Date of Award
Master of Fine Arts (MFA)
What if the objects we had as children grew up with us and showed the decay, alterations, and new growth that occurred to us?
Natural sciences focus, in part, on the endless cycle of growth and decay. Through researching this topic, the question of current versus past arose to question how the mind evolves with age. As a ceramic artist, clay offers a memory through touch by taking the shape and form the creator wills it to have while still able to have movement and force of its own through the molecular makeup and processes it goes through in firings. Just like the many factors that create a ceramic piece, people form memories that revolve around sensory activity, the situations they face, and the impact of emotion occurring at that moment. I use clay to understand a tangible way to represent the human memory of objects, stories, and personal history.
The art presented in this thesis aims for memories to take up physical space through ceramic sculptures, shifting and altering the way we think about our past. The ceramic pieces incorporate hand-built fungi and draped forms to evoke this sense of decay and growth. Fungi often need an external host to survive on, and when paired with the notion of draping, a way to cover and preserve objects, my pieces become ghostly ceramic shells of objects being altered in an endless cycle. Through this symbolism, I am able to show that while some situations decay from memories, they become hosts for new ideas.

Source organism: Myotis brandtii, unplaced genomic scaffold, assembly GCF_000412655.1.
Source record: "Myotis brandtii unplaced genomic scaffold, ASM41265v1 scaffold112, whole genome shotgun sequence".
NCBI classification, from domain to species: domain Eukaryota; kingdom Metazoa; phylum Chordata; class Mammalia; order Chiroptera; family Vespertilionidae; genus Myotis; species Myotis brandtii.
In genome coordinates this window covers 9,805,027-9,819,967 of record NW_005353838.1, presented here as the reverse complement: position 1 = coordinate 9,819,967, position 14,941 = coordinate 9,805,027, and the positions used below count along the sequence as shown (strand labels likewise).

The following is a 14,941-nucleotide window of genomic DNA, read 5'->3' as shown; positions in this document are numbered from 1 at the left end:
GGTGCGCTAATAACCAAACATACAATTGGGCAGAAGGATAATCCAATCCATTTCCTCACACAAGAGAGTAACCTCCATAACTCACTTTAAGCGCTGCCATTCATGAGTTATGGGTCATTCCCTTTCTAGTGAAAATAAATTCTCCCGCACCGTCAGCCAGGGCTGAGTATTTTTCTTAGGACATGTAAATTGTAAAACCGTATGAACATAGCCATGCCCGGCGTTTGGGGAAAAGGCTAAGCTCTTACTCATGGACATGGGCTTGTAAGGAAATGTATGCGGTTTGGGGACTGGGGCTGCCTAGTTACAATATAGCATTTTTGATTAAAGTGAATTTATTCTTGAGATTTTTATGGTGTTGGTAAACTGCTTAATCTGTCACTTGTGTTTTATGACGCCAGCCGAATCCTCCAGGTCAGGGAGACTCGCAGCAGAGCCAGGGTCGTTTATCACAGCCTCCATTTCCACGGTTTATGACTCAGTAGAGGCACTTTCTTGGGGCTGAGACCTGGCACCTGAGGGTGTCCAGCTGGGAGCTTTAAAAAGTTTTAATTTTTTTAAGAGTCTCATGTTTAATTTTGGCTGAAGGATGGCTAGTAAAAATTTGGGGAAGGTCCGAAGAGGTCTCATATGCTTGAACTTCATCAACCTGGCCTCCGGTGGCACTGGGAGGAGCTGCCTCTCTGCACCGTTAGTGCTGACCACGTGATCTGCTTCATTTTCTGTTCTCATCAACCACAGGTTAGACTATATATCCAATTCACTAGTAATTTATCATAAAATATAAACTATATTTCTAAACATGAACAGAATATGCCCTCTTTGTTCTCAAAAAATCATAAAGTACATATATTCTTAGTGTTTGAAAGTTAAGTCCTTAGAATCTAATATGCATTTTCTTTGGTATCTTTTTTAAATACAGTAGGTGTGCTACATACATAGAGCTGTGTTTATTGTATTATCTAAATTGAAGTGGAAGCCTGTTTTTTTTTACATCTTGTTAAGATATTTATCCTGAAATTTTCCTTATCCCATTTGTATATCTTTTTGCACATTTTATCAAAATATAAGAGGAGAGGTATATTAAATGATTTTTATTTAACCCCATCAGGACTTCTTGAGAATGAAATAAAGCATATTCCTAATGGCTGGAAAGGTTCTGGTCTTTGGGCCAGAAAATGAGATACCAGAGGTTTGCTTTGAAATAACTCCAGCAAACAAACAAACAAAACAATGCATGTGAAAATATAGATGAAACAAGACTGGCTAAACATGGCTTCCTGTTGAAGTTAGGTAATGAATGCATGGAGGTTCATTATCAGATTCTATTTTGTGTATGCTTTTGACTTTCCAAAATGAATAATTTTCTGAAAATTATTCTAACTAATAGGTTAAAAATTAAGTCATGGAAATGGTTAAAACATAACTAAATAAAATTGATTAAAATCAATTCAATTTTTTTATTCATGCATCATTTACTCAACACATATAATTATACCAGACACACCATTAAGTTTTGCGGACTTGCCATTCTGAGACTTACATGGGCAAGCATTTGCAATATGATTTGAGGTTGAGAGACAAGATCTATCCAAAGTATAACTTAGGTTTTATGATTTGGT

In the pages that follow, you will find an in depth discussion of how I use clay to represent memory, decay, and growth. This will occur through three chapters where I talk through my process (encoding), the artist, influences, and theories behind my work (storing), and finally the success, limitations, use, and learning outcomes I achieved (retrieving). To conclude you will find a summary and the next step in my career (altering).
Buglio, Rebecca J., "Memory: tangible decay & growth" (2016). Masters Theses. 37.